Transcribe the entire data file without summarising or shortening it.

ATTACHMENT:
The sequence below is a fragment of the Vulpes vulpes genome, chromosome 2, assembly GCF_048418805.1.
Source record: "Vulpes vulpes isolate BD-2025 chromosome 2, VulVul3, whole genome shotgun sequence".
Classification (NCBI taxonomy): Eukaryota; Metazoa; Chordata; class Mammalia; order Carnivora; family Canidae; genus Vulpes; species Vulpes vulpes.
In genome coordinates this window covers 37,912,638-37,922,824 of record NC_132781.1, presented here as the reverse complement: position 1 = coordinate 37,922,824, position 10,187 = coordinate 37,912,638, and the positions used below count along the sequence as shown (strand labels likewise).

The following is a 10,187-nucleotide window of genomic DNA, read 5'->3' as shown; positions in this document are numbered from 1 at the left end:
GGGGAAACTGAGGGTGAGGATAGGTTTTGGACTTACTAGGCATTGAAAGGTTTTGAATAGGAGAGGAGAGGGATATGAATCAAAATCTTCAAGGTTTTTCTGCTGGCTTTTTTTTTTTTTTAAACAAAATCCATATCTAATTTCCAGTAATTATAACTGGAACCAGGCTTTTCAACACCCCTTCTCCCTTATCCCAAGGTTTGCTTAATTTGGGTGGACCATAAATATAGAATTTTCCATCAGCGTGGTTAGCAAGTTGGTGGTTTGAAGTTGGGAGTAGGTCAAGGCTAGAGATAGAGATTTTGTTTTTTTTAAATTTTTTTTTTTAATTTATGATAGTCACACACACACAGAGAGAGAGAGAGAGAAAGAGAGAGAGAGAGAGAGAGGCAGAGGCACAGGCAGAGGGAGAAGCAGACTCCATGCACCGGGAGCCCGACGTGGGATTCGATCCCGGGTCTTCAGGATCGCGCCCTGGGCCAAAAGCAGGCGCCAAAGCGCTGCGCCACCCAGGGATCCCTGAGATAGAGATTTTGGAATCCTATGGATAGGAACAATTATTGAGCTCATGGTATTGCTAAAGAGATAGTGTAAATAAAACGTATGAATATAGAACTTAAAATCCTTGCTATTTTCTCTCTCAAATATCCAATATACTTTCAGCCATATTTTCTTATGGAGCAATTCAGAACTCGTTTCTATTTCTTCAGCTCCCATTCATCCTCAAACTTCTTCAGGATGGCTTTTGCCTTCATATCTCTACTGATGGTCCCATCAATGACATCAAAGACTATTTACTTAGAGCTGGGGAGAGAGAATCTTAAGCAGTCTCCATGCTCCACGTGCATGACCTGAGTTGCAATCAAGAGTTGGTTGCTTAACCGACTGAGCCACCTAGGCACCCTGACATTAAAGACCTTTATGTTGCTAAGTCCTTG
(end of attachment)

The sequence below is a fragment of the Vulpes vulpes genome, chromosome 2, assembly GCF_048418805.1.
Source record: "Vulpes vulpes isolate BD-2025 chromosome 2, VulVul3, whole genome shotgun sequence".
Classification (NCBI taxonomy): Eukaryota; Metazoa; Chordata; class Mammalia; order Carnivora; family Canidae; genus Vulpes; species Vulpes vulpes.
In genome coordinates this window covers 37,912,638-37,922,824 of record NC_132781.1, presented here as the reverse complement: position 1 = coordinate 37,922,824, position 10,187 = coordinate 37,912,638, and the positions used below count along the sequence as shown (strand labels likewise).

The following is a 10,187-nucleotide window of genomic DNA, read 5'->3' as shown; positions in this document are numbered from 1 at the left end:
GGGGAAACTGAGGGTGAGGATAGGTTTTGGACTTACTAGGCATTGAAAGGTTTTGAATAGGAGAGGAGAGGGATATGAATCAAAATCTTCAAGGTTTTTCTGCTGGCTTTTTTTTTTTTTTAAACAAAATCCATATCTAATTTCCAGTAATTATAACTGGAACCAGGCTTTTCAACACCCCTTCTCCCTTATCCCAAGGTTTGCTTAATTTGGGTGGACCATAAATATAGAATTTTCCATCAGCGTGGTTAGCAAGTTGGTGGTTTGAAGTTGGGAGTAGGTCAAGGCTAGAGATAGAGATTTTGTTTTTTTTAAATTTTTTTTTTTAATTTATGATAGTCACACACACACAGAGAGAGAGAGAGAGAAAGAGAGAGAGAGAGAGAGAGGCAGAGGCACAGGCAGAGGGAGAAGCAGACTCCATGCACCGGGAGCCCGACGTGGGATTCGATCCCGGGTCTTCAGGATCGCGCCCTGGGCCAAAAGCAGGCGCCAAAGCGCTGCGCCACCCAGGGATCCCTGAGATAGAGATTTTGGAATCCTATGGATAGGAACAATTATTGAGCTCATGGTATTGCTAAAGAGATAGTGTAAATAAAACGTATGAATATAGAACTTAAAATCCTTGCTATTTTCTCTCTCAAATATCCAATATACTTTCAGCCATATTTTCTTATGGAGCAATTCAGAACTCGTTTCTATTTCTTCAGCTCCCATTCATCCTCAAACTTCTTCAGGATGGCTTTTGCCTTCATATCTCTACTGATGGTCCCATCAATGACATCAAAGACTATTTACTTAGAGCTGGGGAGAGAGAATCTTAAGCAGTCTCCATGCTCCACGTGCATGACCTGAGTTGCAATCAAGAGTTGGTTGCTTAACCGACTGAGCCACCTAGGCACCCTGACATTAAAGACCTTTATGTTGCTAAGTCCTTG